The MCL35M of 2021 will be remembered for many things. Brightest in that firmament will be Daniel Ricciardo’s victory at Monza, our first F1 win since 2012, but the car represents more than that. As F1 embarked on a last hurrah for a set of aerodynamic rules that have been in place for almost 40 years, it ensured we went into the future in some style – and had a lot of fun along the way.
Much of the story of the MCL35M is contained in the name. The MCL35 raced with considerable success in 2020 but, mired in lockdowns and the early pre-vaccine days of the Covid pandemic, F1 collectively decided to freeze car development for 2021, requiring teams to run – with certain caveats and allowances – their 2020 cars, frozen in spec from the Belgian Grand Prix onwards, such to better limit the strains on budget and interaction engendered by the new operating regime. In our case, this was complicated by a long-planned switch to the Mercedes-AMG M12 E Performance power unit – which puts the ‘M’ in ’35M.
That power unit was first fired up at the MTC on 27 January, followed on 15 February by a live-streamed launch, after which, the car was whisked-off to Silverstone for a damp shakedown. That in turn, was followed by three days of testing in Bahrain ahead of the season curtain-raiser. And while Sakhir was warmer than Northamptonshire, the sandstorm obscuring the track made the reworked Papaya and blue a little difficult to make out on day one.
Each team had an allowance of tokens to spend on limited development – while the regulations introduced floor cut-outs designed to reduce downforce. F1 was sticking with tyre construction first introduced in 2019, and the steady march of progress had placed more and more load on these, which had to be addressed. It wasn’t blatantly obvious where our tokens were spent but the car that went on track was a little narrower in the sidepods than its predecessor, with tweaks to the cooling package also visible.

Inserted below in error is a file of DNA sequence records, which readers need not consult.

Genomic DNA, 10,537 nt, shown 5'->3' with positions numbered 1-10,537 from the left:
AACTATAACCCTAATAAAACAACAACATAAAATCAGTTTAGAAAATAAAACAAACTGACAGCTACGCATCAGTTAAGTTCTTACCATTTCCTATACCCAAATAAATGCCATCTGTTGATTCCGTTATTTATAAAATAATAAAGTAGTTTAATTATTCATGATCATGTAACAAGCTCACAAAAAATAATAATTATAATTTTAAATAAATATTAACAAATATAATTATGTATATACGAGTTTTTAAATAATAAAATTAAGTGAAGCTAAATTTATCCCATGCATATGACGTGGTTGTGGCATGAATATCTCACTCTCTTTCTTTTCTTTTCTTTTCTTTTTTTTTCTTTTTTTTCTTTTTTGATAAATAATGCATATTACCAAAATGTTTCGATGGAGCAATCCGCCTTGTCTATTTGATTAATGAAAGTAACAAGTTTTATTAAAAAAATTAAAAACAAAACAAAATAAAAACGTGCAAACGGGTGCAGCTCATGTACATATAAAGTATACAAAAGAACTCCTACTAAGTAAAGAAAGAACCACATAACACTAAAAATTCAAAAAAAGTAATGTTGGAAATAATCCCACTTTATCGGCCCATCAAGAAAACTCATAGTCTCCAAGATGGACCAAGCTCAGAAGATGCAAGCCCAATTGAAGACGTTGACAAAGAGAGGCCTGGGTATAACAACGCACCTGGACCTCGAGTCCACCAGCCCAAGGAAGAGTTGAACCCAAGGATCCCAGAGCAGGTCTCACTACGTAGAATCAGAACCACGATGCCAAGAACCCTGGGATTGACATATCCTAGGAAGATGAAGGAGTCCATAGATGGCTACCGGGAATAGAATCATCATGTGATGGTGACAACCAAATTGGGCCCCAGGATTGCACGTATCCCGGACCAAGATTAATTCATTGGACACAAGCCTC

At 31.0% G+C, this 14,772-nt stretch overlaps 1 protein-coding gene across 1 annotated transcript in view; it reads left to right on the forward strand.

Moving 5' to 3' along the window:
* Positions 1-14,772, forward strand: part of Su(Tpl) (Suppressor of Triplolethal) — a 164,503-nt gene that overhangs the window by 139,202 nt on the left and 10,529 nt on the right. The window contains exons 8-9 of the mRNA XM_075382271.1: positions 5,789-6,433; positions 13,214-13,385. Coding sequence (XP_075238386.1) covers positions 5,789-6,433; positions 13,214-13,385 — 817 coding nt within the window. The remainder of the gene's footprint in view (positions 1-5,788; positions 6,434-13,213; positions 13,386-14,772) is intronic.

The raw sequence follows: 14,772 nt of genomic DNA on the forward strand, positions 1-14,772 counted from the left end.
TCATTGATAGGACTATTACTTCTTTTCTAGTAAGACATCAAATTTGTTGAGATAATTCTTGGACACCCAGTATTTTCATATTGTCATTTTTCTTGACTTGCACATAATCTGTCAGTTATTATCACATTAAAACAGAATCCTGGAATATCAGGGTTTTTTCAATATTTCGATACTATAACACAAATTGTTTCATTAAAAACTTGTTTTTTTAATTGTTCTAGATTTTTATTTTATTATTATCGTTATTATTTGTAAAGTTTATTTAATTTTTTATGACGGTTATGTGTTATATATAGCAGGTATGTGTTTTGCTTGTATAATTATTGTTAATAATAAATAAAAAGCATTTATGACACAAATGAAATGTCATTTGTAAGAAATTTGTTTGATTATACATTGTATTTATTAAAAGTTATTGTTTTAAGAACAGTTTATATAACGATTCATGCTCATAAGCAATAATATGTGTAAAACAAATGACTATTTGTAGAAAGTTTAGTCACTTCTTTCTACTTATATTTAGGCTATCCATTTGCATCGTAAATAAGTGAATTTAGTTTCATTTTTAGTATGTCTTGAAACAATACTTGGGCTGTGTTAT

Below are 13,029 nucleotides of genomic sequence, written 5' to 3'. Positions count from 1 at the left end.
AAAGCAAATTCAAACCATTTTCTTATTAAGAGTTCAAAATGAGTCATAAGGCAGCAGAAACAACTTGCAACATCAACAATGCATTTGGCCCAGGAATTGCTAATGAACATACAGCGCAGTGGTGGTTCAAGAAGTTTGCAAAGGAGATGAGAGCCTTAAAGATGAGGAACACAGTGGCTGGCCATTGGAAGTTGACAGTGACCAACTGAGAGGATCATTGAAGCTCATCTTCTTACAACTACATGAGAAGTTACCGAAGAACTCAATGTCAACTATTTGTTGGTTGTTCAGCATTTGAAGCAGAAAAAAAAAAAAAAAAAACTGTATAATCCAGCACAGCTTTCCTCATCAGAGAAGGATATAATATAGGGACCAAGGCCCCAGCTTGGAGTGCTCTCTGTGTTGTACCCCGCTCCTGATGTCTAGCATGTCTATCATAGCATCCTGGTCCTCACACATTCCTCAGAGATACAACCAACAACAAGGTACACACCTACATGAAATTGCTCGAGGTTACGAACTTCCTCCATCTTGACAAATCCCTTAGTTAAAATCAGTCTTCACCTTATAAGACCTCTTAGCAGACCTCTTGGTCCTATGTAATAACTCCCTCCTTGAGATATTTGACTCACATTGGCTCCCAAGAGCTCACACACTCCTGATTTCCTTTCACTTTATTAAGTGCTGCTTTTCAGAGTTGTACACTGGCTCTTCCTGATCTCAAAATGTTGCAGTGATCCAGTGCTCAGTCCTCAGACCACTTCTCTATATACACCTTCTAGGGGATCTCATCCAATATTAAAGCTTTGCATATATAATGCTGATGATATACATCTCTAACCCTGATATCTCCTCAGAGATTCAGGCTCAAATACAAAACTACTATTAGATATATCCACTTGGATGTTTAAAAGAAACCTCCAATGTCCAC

The MCL35M worked well from the start, Lando Norris was joined by new signing Daniel in the cockpit, and the pair had double-points finishes at each of the first four races, with Lando bagging a podium at Imola second time out. He added another podium at Monaco – where the car raced in a one-off Gulf livery that continues to wow, and a third in Austria, where he also gave the car a first front-row start, lining up P2. It was, however, in the second half of the season that the MCL35M really shone.
The 1-2 finish in the Italian Grand Prix was no fluke. The car had been quick all weekend, Daniel lined-up on the front row and took the lead at the first corner. While the race had more than its fair share of psychodrama, it all happened a long way behind Daniel, who also bagged fastest lap.
Having taken our first victory since the 2012 Brazilian Grand Prix at Monza, the next time out in Sochi, Lando gave us a first pole position since that same Brazilian Grand Prix. He also came agonisingly close to his own first F1 victory, leading the race comfortably until a squall in the closing stages ruined his otherwise immaculate weekend. He did, however, manage to get over his disappointment and score in every race until the end of the season, helping the team to fourth place in the Constructors’ Championship.
With the biggest aerodynamic reboot in the history of F1 coming in for 2022, the MCL35M was the last of its kind – but unlike many of its predecessors, it wasn’t destined for a museum plinth or display on the Boulevard. The MCL35M was given a new lease of life as part of our 2022 Driver Development Programme, allowing Pato O'Ward, Alex Palou and Oscar Piastri, amongst others, to all gain mileage behind the wheel of F1 machinery. Not a bad retirement!